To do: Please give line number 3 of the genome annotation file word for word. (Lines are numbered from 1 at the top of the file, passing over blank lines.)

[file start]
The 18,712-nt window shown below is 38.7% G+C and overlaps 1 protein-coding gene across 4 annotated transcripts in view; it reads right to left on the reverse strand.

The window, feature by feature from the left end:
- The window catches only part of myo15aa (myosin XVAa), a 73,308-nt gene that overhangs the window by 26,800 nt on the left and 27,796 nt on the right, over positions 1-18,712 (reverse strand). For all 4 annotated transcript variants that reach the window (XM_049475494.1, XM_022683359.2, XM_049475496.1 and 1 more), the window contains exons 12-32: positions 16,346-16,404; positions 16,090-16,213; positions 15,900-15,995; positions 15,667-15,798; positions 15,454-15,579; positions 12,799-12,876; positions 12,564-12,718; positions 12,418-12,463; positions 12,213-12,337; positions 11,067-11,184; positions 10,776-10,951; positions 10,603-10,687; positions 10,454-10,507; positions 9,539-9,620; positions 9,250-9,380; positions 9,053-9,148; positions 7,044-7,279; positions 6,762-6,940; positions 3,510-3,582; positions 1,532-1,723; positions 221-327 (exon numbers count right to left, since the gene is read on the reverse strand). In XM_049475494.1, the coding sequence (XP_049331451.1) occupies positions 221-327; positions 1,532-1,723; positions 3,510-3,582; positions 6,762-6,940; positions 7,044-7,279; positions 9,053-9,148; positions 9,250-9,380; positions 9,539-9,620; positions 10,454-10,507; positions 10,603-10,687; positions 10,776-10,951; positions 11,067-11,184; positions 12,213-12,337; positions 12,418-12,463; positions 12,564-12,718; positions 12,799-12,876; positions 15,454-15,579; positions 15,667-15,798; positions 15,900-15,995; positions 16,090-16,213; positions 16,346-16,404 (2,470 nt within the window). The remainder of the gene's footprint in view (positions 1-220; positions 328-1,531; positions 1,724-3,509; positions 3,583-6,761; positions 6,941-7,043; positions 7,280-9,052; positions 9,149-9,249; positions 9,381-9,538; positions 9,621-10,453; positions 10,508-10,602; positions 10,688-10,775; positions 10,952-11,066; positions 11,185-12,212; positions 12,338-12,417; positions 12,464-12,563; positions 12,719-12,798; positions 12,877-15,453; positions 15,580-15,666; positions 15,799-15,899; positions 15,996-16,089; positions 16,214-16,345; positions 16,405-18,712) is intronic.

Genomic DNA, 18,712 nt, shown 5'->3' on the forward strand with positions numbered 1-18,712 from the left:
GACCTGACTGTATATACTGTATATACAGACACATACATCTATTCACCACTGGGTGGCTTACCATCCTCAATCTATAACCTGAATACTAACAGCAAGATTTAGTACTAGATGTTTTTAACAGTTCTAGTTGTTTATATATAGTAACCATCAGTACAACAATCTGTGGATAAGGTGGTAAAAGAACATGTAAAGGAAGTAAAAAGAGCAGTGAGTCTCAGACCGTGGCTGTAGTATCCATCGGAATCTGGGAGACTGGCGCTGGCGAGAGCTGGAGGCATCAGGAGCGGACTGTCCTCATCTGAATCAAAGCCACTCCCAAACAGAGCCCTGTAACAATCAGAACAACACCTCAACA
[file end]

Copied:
- The window catches only part of myo15aa (myosin XVAa), a 73,308-nt gene that overhangs the window by 26,800 nt on the left and 27,796 nt on the right, over positions 1-18,712 (reverse strand). For all 4 annotated transcript variants that reach the window (XM_049475494.1, XM_022683359.2, XM_049475496.1 and 1 more), the window contains exons 12-32: positions 16,346-16,404; positions 16,090-16,213; positions 15,900-15,995; positions 15,667-15,798; positions 15,454-15,579; positions 12,799-12,876; positions 12,564-12,718; positions 12,418-12,463; positions 12,213-12,337; positions 11,067-11,184; positions 10,776-10,951; positions 10,603-10,687; positions 10,454-10,507; positions 9,539-9,620; positions 9,250-9,380; positions 9,053-9,148; positions 7,044-7,279; positions 6,762-6,940; positions 3,510-3,582; positions 1,532-1,723; positions 221-327 (exon numbers count right to left, since the gene is read on the reverse strand). In XM_049475494.1, the coding sequence (XP_049331451.1) occupies positions 221-327; positions 1,532-1,723; positions 3,510-3,582; positions 6,762-6,940; positions 7,044-7,279; positions 9,053-9,148; positions 9,250-9,380; positions 9,539-9,620; positions 10,454-10,507; positions 10,603-10,687; positions 10,776-10,951; positions 11,067-11,184; positions 12,213-12,337; positions 12,418-12,463; positions 12,564-12,718; positions 12,799-12,876; positions 15,454-15,579; positions 15,667-15,798; positions 15,900-15,995; positions 16,090-16,213; positions 16,346-16,404 (2,470 nt within the window). The remainder of the gene's footprint in view (positions 1-220; positions 328-1,531; positions 1,724-3,509; positions 3,583-6,761; positions 6,941-7,043; positions 7,280-9,052; positions 9,149-9,249; positions 9,381-9,538; positions 9,621-10,453; positions 10,508-10,602; positions 10,688-10,775; positions 10,952-11,066; positions 11,185-12,212; positions 12,338-12,417; positions 12,464-12,563; positions 12,719-12,798; positions 12,877-15,453; positions 15,580-15,666; positions 15,799-15,899; positions 15,996-16,089; positions 16,214-16,345; positions 16,405-18,712) is intronic.